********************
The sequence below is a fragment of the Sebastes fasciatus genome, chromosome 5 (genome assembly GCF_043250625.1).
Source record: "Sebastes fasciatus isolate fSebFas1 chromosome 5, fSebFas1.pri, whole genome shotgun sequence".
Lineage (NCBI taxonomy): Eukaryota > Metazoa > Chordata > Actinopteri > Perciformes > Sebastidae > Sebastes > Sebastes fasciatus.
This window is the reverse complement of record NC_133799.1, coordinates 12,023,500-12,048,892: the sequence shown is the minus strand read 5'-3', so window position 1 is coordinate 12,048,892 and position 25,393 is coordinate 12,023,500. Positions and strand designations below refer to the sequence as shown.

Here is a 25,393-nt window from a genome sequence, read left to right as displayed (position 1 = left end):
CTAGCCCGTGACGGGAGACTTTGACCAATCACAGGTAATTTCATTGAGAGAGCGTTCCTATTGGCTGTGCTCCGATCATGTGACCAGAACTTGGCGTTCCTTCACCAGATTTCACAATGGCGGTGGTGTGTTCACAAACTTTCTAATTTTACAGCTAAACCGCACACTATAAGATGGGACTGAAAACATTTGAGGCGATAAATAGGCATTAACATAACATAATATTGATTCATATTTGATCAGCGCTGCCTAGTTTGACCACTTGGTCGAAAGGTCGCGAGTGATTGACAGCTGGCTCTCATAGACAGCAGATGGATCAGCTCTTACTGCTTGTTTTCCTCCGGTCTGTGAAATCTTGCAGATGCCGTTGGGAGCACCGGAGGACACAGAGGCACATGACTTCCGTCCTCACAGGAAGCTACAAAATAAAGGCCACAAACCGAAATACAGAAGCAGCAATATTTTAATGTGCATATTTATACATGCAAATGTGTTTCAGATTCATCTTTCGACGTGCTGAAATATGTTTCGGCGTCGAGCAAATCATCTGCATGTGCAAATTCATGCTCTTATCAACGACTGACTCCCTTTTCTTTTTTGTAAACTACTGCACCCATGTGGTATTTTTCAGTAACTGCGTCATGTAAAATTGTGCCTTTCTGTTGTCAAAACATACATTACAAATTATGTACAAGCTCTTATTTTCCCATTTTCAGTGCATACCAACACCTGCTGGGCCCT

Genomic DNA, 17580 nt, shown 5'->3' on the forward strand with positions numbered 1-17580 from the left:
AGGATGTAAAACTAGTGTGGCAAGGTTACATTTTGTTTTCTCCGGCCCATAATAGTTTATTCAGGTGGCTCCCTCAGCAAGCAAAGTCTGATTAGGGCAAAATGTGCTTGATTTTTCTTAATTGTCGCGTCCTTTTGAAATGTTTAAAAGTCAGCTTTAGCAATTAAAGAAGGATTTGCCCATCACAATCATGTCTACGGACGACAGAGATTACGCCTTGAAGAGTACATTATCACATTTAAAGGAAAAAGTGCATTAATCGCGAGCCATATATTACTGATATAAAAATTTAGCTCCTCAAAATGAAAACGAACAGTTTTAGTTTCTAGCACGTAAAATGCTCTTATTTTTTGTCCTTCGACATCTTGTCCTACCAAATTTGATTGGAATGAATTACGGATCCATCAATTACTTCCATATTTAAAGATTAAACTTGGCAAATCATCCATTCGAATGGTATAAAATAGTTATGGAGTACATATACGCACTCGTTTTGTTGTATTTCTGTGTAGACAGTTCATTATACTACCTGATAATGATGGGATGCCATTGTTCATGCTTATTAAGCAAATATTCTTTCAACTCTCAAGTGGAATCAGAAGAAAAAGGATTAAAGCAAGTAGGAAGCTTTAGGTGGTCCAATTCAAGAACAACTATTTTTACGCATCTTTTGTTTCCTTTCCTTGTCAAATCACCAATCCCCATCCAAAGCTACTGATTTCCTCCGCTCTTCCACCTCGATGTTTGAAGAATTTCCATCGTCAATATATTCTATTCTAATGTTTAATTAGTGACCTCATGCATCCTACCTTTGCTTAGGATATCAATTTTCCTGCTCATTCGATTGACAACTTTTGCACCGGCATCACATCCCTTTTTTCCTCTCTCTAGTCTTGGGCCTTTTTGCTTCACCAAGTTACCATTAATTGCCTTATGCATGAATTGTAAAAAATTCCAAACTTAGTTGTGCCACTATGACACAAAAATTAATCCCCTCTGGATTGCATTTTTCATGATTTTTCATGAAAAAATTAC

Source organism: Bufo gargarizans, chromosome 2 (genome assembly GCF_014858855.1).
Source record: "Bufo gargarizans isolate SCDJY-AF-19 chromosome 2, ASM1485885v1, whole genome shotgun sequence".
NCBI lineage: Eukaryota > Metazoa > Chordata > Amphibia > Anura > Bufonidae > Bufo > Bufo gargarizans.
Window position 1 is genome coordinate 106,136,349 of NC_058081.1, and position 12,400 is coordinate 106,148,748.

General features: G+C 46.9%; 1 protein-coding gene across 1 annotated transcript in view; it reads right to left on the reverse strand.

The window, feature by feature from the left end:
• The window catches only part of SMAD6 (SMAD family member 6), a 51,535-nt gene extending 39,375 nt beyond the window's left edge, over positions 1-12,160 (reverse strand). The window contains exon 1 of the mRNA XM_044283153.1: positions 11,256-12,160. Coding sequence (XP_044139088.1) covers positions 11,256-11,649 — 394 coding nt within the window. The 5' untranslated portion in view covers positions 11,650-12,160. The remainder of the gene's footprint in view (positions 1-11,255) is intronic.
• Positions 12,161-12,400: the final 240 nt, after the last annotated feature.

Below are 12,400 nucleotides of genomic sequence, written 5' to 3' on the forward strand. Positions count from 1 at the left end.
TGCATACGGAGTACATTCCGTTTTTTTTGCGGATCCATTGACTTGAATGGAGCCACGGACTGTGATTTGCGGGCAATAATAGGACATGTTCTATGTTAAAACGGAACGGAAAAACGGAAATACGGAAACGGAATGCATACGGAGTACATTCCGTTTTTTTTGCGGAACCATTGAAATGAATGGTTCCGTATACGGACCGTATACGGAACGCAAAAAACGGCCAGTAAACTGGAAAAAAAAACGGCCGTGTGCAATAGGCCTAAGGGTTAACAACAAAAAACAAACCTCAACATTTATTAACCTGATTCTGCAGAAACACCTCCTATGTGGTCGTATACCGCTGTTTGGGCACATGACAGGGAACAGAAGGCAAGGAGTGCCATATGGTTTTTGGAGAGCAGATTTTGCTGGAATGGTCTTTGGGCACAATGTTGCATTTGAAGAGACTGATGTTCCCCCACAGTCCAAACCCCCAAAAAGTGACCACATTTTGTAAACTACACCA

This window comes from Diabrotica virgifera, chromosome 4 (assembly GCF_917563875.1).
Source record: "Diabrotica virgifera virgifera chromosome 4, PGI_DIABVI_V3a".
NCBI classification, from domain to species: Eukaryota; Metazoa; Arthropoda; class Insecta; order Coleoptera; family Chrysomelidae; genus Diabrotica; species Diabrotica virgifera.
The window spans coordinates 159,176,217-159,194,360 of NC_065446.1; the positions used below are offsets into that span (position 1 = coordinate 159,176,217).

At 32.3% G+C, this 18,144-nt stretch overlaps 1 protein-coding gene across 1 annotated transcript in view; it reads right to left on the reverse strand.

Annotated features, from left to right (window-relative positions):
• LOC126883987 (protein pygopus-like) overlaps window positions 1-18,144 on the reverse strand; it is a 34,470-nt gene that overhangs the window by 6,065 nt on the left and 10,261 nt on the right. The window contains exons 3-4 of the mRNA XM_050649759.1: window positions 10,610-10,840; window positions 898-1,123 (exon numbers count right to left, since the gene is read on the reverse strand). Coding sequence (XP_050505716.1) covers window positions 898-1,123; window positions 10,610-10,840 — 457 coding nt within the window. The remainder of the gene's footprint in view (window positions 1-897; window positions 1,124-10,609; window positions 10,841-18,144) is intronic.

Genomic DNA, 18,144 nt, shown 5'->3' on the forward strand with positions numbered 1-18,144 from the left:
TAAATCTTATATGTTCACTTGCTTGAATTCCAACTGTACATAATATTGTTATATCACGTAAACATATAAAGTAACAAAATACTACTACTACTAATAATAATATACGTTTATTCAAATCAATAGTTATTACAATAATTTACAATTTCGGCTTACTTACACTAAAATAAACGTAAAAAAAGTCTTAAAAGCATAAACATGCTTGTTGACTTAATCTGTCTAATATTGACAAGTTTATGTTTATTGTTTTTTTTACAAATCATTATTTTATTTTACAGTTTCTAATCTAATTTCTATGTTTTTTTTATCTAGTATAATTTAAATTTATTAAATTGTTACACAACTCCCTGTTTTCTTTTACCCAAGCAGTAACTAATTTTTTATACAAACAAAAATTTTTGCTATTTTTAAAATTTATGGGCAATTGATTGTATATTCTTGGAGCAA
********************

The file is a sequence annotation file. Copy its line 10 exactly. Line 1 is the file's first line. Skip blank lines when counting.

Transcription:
Source record: "Bufo gargarizans isolate SCDJY-AF-19 chromosome 2, ASM1485885v1, whole genome shotgun sequence".